Given webpack's watch mode emits to the file system by default, WPS provides an option for webpack-plugin-ramdisk to write to the RAM instead. Using the option improves performance while avoiding excessive writes to the file system.

Getting started with webpack-plugin-serve#

To get started with WPS, install it first:

npm add webpack-plugin-serve --develop

To integrate WPS to the project, define an npm script for launching it:


  "scripts": {
"start": "wp --mode development",
} }

In addition, WPS has to be connected to webpack configuration. In this case we'll run it in liveReload mode and refresh the browser on changes. We'll make it possible to change the port by passing an environmental variable, like PORT=3000 npm start:


const { mode } = require("webpack-nano/argv");
const {
} = require("mini-html-webpack-plugin");
const { WebpackPluginServe } = require("webpack-plugin-serve");

module.exports = {
  watch: mode === "development",
  entry: ["./src", "webpack-plugin-serve/client"],
  plugins: [
    new MiniHtmlWebpackPlugin({ context: { title: "Demo" } }),
    new WebpackPluginServe({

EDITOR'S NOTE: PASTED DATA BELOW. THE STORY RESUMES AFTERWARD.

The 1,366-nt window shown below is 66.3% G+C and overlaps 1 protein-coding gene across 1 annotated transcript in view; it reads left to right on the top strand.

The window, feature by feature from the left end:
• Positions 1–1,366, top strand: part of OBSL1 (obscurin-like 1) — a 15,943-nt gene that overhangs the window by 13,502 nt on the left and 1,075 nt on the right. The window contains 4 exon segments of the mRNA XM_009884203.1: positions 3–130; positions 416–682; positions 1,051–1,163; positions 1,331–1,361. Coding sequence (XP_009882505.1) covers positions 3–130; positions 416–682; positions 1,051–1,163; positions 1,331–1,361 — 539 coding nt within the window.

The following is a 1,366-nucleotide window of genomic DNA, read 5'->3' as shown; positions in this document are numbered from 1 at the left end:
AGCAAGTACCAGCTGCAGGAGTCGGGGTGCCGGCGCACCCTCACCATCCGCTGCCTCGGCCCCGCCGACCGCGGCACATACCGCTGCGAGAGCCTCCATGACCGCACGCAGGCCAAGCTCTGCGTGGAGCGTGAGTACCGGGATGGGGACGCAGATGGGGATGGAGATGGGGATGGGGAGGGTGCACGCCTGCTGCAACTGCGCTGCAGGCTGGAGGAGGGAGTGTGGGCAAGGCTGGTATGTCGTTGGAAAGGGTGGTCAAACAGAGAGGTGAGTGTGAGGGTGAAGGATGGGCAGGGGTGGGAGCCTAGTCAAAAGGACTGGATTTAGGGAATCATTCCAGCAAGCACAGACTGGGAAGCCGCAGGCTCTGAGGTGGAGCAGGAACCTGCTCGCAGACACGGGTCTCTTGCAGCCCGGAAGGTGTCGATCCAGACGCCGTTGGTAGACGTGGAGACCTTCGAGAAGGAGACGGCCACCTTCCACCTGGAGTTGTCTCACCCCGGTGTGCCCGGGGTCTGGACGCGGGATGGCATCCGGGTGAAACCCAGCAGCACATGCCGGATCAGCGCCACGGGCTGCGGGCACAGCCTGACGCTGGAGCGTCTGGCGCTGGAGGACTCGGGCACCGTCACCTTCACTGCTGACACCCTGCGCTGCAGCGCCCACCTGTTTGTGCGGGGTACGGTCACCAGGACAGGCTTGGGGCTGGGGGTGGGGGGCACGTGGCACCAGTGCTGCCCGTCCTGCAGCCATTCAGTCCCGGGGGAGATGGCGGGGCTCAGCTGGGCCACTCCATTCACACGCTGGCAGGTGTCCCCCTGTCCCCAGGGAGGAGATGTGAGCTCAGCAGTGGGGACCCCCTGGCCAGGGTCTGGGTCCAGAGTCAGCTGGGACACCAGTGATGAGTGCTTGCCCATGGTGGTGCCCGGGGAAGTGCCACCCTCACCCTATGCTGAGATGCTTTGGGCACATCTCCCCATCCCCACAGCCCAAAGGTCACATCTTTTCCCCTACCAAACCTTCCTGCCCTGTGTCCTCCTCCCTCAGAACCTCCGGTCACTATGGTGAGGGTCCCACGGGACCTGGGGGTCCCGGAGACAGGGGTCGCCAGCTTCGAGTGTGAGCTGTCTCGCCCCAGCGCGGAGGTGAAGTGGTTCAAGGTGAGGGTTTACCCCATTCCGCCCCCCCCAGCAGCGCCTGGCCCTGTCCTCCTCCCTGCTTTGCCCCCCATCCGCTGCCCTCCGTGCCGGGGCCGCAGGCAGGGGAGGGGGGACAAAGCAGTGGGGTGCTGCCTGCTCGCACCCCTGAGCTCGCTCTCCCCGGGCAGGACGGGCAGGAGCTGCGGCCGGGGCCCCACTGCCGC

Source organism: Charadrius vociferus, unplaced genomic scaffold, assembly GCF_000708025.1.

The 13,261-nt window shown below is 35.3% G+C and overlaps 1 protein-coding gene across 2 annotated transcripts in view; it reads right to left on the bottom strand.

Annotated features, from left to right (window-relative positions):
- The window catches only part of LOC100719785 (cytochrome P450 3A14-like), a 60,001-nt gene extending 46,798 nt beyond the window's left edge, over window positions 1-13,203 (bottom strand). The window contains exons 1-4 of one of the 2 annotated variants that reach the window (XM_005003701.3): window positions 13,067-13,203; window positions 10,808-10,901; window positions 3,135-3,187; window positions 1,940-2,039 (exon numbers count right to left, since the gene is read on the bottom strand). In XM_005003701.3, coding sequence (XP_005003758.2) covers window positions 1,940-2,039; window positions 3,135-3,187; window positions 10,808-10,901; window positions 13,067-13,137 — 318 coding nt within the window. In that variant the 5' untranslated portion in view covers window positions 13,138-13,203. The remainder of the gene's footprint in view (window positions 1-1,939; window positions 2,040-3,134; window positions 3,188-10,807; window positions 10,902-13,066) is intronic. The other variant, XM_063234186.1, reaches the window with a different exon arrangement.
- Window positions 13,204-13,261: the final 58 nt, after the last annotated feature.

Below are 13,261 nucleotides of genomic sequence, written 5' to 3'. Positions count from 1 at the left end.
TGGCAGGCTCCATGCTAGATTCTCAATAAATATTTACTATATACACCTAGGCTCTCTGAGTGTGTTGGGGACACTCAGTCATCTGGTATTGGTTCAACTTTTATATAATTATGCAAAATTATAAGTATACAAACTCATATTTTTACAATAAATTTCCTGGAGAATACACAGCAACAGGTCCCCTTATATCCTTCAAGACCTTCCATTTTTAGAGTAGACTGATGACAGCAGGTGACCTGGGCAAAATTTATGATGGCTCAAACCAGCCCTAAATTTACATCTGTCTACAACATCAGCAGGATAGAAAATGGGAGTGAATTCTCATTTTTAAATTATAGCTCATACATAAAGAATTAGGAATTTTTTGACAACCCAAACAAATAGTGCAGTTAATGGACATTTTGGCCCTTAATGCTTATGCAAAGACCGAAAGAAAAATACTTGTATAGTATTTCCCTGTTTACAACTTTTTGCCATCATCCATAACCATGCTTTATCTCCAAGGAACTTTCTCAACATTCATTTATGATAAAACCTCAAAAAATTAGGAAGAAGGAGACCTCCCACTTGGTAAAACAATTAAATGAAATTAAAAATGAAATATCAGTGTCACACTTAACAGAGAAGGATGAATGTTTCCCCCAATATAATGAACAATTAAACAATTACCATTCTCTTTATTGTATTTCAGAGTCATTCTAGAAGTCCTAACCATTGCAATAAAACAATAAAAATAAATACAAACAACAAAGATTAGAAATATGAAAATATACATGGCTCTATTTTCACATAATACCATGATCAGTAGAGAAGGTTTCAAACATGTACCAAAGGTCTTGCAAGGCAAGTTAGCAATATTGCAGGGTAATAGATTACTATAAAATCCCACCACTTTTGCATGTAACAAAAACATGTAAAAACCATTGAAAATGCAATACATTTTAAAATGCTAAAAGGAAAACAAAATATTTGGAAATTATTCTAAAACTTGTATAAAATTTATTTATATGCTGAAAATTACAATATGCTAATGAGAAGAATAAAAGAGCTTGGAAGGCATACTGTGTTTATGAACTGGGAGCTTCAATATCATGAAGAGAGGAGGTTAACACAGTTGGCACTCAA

port: process.env.PORT || 8080,
      static: "./dist",
      liveReload: true,
      waitForBuild: true,
If you use Safari, you may have to set host: "", for WebpackPluginServe for live reloading to work.

If you execute either npm run start or npm start now, you should see something similar to this in the terminal:

> wp --mode development

⬡ wps: Server Listening on: http://[::]:8080

⬡ webpack: asset main.js 73.1 KiB [emitted] (name: main)
  asset index.html 198 bytes [compared for emit]
  runtime modules 25.2 KiB 11 modules
  cacheable modules 25 KiB
    modules by path ./node_modules/webpack-plugin-serve/lib/client/ 23.7 KiB
    ./node_modules/webpack-plugin-serve/client.js 1.05 KiB [built] [code generated]
  0 (webpack 5.5.0) compiled successfully in 157 ms

The server is running, and if you open http://localhost:8080/ at your browser, you should see a hello:

Hello world
Hello world

If you try modifying the code, you should see the output in your terminal. The browser should also perform a hard refresh so that you can see the change.

Enable the historyFallback flag if you are using HTML5 History API based routing.

Accessing development server from the network#

To access your development server from the network, you need to figure out the IP address of your machine. For example, using ifconfig | grep inet on Unix, or ipconfig on Windows. Then you need to set your HOST to match your IP like this: HOST=<ip goes here> npm start.

Polling instead of watching files#

Webpack's file watching may not work on certain systems, for example on older versions of Windows and Ubuntu.

Polling is almost mandatory when using Vagrant, Docker, or any other solution that doesn't forward events for changes on a file located in a folder shared with the virtualized machine where webpack is running. vagrant-notify-forwarder solves the problem for macOS and Unix.